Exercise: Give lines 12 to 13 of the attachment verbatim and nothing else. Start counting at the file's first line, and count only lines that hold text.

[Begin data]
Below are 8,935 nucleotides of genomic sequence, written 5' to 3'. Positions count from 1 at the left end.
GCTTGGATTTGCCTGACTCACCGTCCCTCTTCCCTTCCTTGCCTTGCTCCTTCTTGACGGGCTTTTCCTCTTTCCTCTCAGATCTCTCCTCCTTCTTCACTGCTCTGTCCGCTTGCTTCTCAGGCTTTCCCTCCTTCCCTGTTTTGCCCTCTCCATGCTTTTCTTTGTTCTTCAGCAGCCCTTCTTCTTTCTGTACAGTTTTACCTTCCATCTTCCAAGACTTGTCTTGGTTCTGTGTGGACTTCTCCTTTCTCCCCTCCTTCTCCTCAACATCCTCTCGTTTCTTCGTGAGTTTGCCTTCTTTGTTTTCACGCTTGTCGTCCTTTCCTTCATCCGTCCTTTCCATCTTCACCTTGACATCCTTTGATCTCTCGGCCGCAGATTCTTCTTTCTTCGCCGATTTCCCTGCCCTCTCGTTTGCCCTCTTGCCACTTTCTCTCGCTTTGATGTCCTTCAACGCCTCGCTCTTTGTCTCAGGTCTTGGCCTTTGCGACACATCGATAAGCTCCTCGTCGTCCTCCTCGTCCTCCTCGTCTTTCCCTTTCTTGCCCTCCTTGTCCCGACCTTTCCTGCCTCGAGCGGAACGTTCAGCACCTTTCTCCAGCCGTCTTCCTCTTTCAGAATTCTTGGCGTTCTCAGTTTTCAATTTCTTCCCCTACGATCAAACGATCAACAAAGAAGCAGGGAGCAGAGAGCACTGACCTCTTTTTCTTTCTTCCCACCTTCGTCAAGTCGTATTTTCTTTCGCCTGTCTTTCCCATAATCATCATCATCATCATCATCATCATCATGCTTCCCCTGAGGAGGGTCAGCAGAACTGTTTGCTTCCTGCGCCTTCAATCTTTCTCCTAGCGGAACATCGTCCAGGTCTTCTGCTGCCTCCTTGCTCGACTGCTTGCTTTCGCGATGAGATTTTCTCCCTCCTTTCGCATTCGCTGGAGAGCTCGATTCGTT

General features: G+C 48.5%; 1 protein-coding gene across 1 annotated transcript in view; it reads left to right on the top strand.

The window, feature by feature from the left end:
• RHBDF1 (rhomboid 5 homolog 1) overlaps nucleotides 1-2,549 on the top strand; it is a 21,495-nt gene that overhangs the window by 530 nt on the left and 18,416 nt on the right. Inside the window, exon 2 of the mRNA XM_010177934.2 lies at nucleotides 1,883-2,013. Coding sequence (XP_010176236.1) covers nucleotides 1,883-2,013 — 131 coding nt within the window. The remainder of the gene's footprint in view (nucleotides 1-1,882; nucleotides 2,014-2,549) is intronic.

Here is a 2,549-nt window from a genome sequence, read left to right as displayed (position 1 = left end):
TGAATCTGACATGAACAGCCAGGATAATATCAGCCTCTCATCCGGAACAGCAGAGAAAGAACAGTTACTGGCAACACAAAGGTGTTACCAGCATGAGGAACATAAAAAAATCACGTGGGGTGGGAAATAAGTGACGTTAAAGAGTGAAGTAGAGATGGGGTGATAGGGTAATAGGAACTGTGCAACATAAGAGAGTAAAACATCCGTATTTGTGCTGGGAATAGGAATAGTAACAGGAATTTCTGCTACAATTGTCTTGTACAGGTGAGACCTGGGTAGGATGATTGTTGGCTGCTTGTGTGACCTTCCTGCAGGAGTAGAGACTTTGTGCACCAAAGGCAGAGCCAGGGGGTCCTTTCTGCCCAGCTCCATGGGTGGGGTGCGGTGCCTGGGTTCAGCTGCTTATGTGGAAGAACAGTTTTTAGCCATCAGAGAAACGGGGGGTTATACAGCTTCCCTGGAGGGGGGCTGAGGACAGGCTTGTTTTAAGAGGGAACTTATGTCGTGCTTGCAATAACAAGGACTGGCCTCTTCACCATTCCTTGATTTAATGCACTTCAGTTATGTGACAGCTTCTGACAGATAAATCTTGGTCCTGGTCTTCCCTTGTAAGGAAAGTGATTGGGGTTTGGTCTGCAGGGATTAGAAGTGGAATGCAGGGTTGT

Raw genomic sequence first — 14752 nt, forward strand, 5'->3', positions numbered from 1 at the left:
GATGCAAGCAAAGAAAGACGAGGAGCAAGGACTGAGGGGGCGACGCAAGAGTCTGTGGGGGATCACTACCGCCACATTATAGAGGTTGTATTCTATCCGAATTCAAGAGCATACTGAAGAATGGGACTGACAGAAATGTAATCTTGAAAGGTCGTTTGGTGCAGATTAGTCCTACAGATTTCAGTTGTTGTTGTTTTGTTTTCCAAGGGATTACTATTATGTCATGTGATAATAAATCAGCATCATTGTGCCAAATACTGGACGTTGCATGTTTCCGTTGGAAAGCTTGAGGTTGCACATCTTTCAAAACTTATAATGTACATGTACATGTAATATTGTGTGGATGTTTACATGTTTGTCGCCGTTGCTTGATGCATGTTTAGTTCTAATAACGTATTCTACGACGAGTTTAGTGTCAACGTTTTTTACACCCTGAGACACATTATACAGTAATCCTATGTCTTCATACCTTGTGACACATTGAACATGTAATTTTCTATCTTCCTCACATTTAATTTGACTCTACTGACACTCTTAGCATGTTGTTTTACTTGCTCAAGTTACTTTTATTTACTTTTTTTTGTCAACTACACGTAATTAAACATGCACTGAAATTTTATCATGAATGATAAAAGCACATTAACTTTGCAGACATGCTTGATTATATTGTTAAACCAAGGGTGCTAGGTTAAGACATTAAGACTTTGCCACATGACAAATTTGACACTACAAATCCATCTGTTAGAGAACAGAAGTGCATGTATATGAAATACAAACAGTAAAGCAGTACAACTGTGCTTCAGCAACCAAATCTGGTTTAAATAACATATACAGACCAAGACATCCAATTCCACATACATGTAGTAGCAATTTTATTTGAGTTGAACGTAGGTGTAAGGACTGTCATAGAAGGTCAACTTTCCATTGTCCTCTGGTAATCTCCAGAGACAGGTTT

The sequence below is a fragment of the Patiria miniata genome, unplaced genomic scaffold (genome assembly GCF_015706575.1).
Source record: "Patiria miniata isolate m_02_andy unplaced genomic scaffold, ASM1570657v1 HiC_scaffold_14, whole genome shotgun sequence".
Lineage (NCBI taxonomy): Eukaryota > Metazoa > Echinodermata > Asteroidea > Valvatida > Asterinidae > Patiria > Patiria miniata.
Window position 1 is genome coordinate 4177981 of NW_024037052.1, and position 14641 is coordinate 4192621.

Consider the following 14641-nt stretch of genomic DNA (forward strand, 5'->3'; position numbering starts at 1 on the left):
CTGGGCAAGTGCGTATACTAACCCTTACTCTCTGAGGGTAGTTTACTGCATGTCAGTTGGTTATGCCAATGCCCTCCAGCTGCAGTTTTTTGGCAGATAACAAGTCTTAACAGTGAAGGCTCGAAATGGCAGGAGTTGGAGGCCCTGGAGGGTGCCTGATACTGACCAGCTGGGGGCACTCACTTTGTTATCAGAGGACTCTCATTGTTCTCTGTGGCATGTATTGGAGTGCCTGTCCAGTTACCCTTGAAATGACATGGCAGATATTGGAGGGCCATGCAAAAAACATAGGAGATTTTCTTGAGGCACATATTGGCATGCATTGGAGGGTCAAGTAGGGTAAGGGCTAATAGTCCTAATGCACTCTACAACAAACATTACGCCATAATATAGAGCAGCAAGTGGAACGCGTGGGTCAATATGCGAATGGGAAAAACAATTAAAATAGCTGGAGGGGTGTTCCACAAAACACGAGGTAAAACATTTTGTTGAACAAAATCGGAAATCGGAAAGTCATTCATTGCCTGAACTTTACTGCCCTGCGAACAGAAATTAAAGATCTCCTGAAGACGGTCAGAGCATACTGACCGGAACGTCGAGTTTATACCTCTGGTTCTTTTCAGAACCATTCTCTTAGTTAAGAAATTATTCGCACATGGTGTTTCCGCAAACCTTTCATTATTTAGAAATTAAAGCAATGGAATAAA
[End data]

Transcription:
Lineage (NCBI taxonomy): Eukaryota > Metazoa > Echinodermata > Asteroidea > Valvatida > Asterinidae > Patiria > Patiria miniata.
Window position 1 is genome coordinate 4177981 of NW_024037052.1, and position 14641 is coordinate 4192621.